If you spend any time at all over at Seekerville blog you are familiar with many great writing contests available to writers--published an unpublished.
So, do contests really work?
I guess that depends on what you want to accomplish. Here are some of the benefits that I can and have seen as a result of writing contests.
1. A chance to get several critiques. In most contests the first round judges are either published authors or experienced, trained judges. For the cost of 20-35 dollars or so, you can get two or three critiques that can vault your understanding of writing to a whole new level.
2. A chance to get your ms in front of an agent or editor. If you final in a contest, quite often the final round judge is an agent or editor, or in some cases, like the Genesis, the final round is judged by three industry professionals, agents and editors.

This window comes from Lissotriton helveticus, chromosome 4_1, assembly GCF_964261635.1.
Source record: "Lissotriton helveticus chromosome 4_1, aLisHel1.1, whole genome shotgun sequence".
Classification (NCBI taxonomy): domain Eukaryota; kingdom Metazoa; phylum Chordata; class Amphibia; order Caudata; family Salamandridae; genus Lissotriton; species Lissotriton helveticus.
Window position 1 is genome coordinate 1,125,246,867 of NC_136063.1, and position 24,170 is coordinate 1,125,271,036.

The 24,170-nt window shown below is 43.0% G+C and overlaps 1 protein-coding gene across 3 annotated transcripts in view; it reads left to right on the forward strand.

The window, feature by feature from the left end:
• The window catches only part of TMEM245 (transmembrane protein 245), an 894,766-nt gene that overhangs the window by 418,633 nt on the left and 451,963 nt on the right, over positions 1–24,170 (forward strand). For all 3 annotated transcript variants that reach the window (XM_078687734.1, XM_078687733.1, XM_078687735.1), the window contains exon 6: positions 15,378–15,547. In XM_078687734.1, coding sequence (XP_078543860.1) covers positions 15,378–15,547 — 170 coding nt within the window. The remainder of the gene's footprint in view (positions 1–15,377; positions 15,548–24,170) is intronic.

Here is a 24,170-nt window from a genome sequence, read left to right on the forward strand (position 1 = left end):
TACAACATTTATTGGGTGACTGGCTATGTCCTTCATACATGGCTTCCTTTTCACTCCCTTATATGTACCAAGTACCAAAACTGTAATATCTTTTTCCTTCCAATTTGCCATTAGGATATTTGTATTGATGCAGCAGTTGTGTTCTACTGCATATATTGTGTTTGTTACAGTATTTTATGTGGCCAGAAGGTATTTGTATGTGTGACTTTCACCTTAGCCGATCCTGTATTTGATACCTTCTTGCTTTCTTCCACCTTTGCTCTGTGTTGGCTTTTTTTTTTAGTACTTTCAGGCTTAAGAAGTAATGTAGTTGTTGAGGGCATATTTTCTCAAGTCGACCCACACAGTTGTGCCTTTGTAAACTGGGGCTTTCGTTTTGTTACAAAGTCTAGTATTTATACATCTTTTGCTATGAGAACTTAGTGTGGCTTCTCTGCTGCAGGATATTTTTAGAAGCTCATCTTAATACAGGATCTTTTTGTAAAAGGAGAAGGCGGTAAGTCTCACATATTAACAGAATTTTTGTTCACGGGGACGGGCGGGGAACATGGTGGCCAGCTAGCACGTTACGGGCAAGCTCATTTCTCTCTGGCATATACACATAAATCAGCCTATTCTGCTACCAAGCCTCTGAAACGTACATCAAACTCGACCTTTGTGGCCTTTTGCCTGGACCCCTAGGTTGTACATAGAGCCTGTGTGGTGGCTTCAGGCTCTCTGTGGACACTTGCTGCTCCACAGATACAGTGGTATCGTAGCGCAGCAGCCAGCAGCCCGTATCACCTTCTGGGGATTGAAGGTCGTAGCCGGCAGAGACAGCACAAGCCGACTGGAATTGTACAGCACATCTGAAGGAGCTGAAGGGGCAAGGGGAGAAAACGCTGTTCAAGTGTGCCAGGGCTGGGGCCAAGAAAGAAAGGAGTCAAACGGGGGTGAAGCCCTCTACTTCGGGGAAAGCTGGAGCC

3. A chance to get your ms noticed. On more than one occasion, I've heard of authors who finalled in a contest, then contacted the agent who had been holding their ms in a slushpile. The agent plucked the finalling ms out of the slushpile for a closer look.
4. A chance to get to know some other writers. If you final, see if you can contact your fellow finalists and pray for each other until the contest results are announced. You might make some lifetime friends. :)
For the past two years, I've coordinated at least one category for the ACFW Genesis Contest, the premier contest for unpublished writers of Christian Fiction. I encourage you, if you're an unpublished author, to enter. See where your writing is. You might final, but no matter what, the critiques will teach you and propel your writing.